Ned Rorem, the American composer and diarist, passed away on November 18 at his home on Manhattan’s Upper West Side. He was 99.
Born in Richmond, Indiana, Rorem composed three symphonies, numerous concertos, and other orchestral works, including the Pulitzer Prize-winning Air Music (1974). Additionally, he contributed a host of operas, choral music, and chamber works. Yet, he will be remembered most as the composer of song. The esteemed choral conductor, Robert Shaw, declared Rorem to be “the greatest art-song composer of his time.” Rorem’s over 500 songs furthered the rich tradition of composers such as Schubert, Brahms, Hugo Wolf, Mahler, and Fauré into the twentieth century. Ned Rorem will also be remembered for his published diaries, essays, and musical commentary.
Stopping by Woods on a Snowy Evening
Here is Ned Rorem’s 1947 setting of Robert Frost’s famous poem. Flowing lines in the piano suggest the narrator’s solitary wanderings which include “miles to go before I sleep.” The shake of harness bells can be heard in three bright chords.
Ferry Me Across the Water
Christina Rossetti’s haunting 1872 nursery rhyme contains allusions to the voyage of the dead across the River Styx. Rorem’s quietly hypnotic setting is an excerpt from the 1981 cycle, The Nantucket Songs.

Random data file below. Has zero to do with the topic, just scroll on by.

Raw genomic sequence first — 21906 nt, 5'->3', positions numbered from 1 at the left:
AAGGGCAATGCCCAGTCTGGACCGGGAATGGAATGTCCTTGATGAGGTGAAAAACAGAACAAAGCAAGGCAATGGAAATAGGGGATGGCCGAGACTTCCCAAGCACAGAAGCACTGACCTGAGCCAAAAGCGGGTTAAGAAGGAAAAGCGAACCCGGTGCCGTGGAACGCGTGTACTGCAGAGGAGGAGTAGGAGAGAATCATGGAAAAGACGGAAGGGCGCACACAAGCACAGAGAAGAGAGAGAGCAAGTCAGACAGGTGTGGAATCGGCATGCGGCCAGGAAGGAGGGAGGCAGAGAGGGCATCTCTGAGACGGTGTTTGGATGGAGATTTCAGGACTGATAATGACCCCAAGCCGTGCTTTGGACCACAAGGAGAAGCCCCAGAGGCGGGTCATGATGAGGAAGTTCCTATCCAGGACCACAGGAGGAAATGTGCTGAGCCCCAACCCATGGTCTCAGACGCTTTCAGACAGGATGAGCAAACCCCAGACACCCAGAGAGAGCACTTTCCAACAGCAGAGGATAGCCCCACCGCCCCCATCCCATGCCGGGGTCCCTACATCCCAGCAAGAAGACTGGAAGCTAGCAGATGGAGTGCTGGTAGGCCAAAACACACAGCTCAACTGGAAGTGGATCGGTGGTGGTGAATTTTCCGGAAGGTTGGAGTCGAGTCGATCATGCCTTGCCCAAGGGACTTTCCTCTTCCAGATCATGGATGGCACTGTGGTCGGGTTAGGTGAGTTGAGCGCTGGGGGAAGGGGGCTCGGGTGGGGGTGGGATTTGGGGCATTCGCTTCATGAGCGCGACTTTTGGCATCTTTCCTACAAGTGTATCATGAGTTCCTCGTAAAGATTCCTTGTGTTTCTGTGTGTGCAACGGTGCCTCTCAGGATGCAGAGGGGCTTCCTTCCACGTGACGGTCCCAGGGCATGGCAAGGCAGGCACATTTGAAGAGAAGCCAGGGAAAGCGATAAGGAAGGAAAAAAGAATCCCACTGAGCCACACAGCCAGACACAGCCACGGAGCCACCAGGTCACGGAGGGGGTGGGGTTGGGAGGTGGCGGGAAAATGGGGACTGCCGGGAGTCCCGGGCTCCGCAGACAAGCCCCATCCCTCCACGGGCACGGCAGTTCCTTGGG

Concerto for English Horn and Orchestra: III. Recurring Dream
A songlike quality can be heard in the instrumental works of Ned Rorem. Floating on a gentle, distant ostinato, Recurring Dream comes at the center of Rorem’s five-movement Concerto for English Horn and Orchestra. The New York Philharmonic commissioned the Concerto to commemorate its sesquicentennial anniversary. It was premiered in 1994 by Thomas Stacy and the Philharmonic, under the direction of Kurt Masur.
Here is Stacy’s 1995 recording with the Rochester Philharmonic Orchestra:
Arguably, no artist grows up: If he sheds the perceptions of childhood, he ceases being an artist.